“We are going to be getting to all of the units in our portfolio, we’re doing it as quickly as we can, based on the funding that’s available to us from Congress and from other sources,” Guerrero said. “We are also going to continue to work with groups like the Colorado Department of Public health and others to make sure that we are educating, providing references or information to residents so that they know what they can do during this time.”
Guerrero said DHA has tested and mitigated about 60% of the public housing units it owns as it has remodeled old buildings in recent years, but not all of them.
“There are currently not any federal local or state requirements or regulations around radon testing, so our approach has been to do it when we’re doing a modernization, so we have the resources required,” Guerrero said.
That’s something that worries residents like Barbara Alcon, who lives the Westridge Homes complex. While CBS4 Investigates only found a radon level of 1.0 pCi/l in Alcon’s home, she said she’s concerned about the safety of others in the city’s public housing.
“What are they going to do if somebody dies, gets sick, because their radon was too high?” Alcon asked in an interview with CBS4 Investigates. “Are they going to feel guilty about it? Or are they going to brush it off? That’s the scary thing about it.”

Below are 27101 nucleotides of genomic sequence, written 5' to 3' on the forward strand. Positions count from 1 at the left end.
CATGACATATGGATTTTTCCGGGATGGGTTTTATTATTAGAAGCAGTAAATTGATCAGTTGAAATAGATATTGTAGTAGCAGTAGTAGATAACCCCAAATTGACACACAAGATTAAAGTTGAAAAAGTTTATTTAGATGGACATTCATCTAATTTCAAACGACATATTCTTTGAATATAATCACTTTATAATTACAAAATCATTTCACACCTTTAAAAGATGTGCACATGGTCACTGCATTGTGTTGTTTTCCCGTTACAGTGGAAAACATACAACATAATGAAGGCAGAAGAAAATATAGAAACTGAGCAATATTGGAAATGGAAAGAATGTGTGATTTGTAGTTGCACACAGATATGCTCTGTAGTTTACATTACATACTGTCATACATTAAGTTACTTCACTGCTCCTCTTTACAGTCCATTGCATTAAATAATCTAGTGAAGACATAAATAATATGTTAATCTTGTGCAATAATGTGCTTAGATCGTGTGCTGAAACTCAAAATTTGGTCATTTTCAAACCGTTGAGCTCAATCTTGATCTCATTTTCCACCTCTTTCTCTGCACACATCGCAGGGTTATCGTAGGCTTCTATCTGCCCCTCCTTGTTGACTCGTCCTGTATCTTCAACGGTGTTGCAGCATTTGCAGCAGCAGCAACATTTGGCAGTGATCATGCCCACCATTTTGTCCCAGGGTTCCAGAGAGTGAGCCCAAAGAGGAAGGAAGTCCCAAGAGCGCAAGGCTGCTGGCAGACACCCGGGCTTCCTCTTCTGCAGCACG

In the budget proposal for next year, HUD requested $5 million to cover radon testing in subsidized housing.
But, DHA said that wouldn’t cover mitigation costs, and HUD is cutting its budget in other areas that helps maintain DHA’s buildings.
DHA said it’s evaluating creative funding options, like public-private partnerships and grant applications, to pay for radon testing and mitigation on its own.
“I would say that we are moving as fast as we can with the resources that are available to us right now, and we are always looking for new ways to leverage new dollars in,” Guerrero said.
HUD declined an on-camera interview, and supplied the following written statement:
“Secretary Carson takes this issue seriously and is committed to providing families with safe and healthy housing, as seen in the most recent budget proposal prioritizing funding to remove hazards from public housing. Aside from our recent response to Members of Congress and our Department’s request for funding for Radon testing, we have no new information to provide at this time.”
While officials in government continue to evaluate options, residents like Chacón, who already suffers from asthma, remain stuck living in toxic environments.
“It’s great that I don’t have cancer yet,” Chacón said. “It’s a blessing.”